Last night, Arizona Republican Trent Franks abruptly announced he was resigning from Congress after female staff members alleged that the conservative had brought up surrogacy with them in a way that made them feel uncomfortable.
In his strange, rambling statement, Franks declared himself, overall, a good dude. Just ask anybody! Ask his wife! She’d had three miscarriages, he volunteered, and for years they’d been trying to get another sibling for their twins. So that’s why he brought up surrogacy with female staffers in a way that made them feel gross. Because having kids was hard for his wife.
But he didn’t stop with Mrs. Franks. He brought his kids into it, too.
“We continued to have a desire to have at least one additional sibling, for which our children had made repeated requests,” Franks added, unhelpfully.
Franks announced today that, because his wife was in the hospital, he was resigning immediately. And then the AP published a story with more details: he allegedly offered one staffer $5 million to carry his child. And he allegedly offered to impregnate her via intercourse.
Here’s one thing that an apology relating to workplace misconduct should include: the words “I’m sorry.” Here are some things it absolutely doesn’t need to include: a declaration that, despite the infraction or harm caused by the act in question, the apologizer is a good guy. A sob story. Invocation of women in his life, as though women’s approval differentiates him from a real monster.
An impressive number of men have found themselves credibly accused of disqualifying sexual misconduct and used their apology to establish themselves as “good” guys despite all of it.
Roy Moore hasn’t apologized, but he has used his vacantly grinning wife as a prop in asserting that he didn’t spend much of his thirties chasing teenagers like a pedophilic Alabaman Pepe Le Pew. He’s a good man, his supporters assert, as though goodness in one area of life (in Roy Moore’s case, footage not found) precludes evil in another. What about all of the teenagers he didn’t molest? Is anybody doing stories on them?
Al Franken’s resignation speech was steeped in defensiveness, and the assertion that the president had done way worse, in much the same way that a person who got caught speeding 8 miles over the speed limit would complain to the cop that pulled him over that other cars were going much faster. And he did the “I’m a good guy” thing, too.
“I am proud that during my time in the Senate,” said the Minnesota Democrat from the Senate floor. “I have used my power to be a champion of women. And that I have earned a reputation as someone who respects the women I work alongside every day.”
It’s true that Al Franken has been a champion for women in the Senate, and it may be true that his female colleagues adore him. But it is also true that six women who are not his colleagues have accused him of groping them.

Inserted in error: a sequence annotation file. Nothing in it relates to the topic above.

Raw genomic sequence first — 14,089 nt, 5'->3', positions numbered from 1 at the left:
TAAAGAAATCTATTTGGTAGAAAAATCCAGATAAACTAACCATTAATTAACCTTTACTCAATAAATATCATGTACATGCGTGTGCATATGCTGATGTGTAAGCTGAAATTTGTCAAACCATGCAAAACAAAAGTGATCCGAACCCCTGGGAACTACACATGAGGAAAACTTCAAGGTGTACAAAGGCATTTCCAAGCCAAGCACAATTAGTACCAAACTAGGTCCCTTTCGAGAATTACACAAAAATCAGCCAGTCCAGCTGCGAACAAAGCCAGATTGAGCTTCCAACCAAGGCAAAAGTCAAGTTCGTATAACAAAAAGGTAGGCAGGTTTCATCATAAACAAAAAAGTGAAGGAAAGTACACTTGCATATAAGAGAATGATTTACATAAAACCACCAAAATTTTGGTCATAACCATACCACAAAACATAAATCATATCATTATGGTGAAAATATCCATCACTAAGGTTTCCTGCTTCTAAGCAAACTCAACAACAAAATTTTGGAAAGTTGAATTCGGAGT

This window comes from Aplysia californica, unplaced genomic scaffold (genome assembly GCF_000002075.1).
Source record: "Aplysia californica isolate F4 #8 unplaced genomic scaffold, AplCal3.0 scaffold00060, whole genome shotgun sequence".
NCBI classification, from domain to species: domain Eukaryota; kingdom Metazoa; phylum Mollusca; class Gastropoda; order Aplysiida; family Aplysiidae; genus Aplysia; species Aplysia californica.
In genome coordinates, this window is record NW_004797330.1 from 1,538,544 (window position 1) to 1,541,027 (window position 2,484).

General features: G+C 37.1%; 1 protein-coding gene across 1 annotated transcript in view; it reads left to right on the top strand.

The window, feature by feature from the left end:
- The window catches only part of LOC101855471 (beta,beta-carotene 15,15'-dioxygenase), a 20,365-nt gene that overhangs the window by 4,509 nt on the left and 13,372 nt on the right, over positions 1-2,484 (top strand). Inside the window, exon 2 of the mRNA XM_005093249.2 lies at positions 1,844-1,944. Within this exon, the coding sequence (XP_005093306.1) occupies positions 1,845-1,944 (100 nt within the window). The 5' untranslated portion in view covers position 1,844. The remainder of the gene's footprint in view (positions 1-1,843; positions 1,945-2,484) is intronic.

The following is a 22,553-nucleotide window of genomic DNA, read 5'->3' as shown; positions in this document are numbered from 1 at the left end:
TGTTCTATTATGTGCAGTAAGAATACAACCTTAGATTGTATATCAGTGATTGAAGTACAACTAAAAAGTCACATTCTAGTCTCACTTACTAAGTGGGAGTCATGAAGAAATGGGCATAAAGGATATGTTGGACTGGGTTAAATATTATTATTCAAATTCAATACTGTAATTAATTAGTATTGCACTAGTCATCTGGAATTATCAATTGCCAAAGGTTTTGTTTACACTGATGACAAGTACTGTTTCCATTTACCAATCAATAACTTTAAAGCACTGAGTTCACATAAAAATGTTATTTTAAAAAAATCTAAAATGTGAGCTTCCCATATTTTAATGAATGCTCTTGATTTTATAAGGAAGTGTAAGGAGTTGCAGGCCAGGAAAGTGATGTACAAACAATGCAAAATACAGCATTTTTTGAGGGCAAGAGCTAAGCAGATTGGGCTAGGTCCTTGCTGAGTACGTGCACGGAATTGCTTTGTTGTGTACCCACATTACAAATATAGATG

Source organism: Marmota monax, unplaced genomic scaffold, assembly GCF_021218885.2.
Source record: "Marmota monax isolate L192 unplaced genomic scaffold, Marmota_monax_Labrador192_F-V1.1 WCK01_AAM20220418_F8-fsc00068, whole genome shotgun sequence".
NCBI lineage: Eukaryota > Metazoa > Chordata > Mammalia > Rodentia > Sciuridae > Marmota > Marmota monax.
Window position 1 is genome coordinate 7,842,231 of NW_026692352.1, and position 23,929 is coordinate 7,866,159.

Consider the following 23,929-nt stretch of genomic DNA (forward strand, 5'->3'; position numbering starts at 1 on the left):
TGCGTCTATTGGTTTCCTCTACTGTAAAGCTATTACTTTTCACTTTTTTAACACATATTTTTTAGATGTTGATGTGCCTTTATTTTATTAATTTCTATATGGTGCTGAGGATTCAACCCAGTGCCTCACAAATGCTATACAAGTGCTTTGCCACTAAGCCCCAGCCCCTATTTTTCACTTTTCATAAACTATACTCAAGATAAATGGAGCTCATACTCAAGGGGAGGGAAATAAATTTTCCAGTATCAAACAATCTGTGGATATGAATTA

Michigan Democrat John Conyers, who has been accused by a handful of employees of behavior that ranged from non-sexual but nightmarish to sexually inappropriate, has insisted during all of this that he’s a good dude. His legacy, he said, “can’t be compromised or diminished in any way by what we’re going through now.” As though what the American people are concerned about is John Conyers’ legacy in light of sexual harassment allegations.
The implication in these statements, that outside “good” minimizes bad actions, is puzzling. Are these men implying that doing good by enough people buys them the right to be let off the hook easily for actions that aren’t good? Or that they’re somehow better than the typical sexual harasser, who is a cartoonish Weinstein-esque monster masturbating into potted plants and trapping young actresses in cartoon hallways? If that was the case, rooting these guys out would be easy; just look for the shifty-eyed demon with his dick out in public.
Reality is much more banal, but its banality doesn’t lessen its harm. And while not all sexual misconduct is the same—pretending what Al Franken did is the same thing as what Roy Moore allegedly did is idiotic—it’s all well above the threshold of “bad.” The “typical” harasser probably thinks of himself as an overall good guy. Most people think of themselves as, at least, the protagonists in their own stories. They’ve just screwed up once, or twice, or six times, or 19 times.
“I respect women. I don’t respect men who don’t,” Al Franken said during his resignation speech. Roy Moore is riding to his local polling station on horseback, alongside his wife. Trent Franks will return to Arizona, where he will continue to insist that he’s better than the other guys who have done exactly what he has.
Sexual misconduct doesn’t necessarily make somebody an irredeemably bad person. But these men’s refusal to see themselves as what they are, as what they’ve done, certainly won’t help them move toward a place of growth and reconciliation.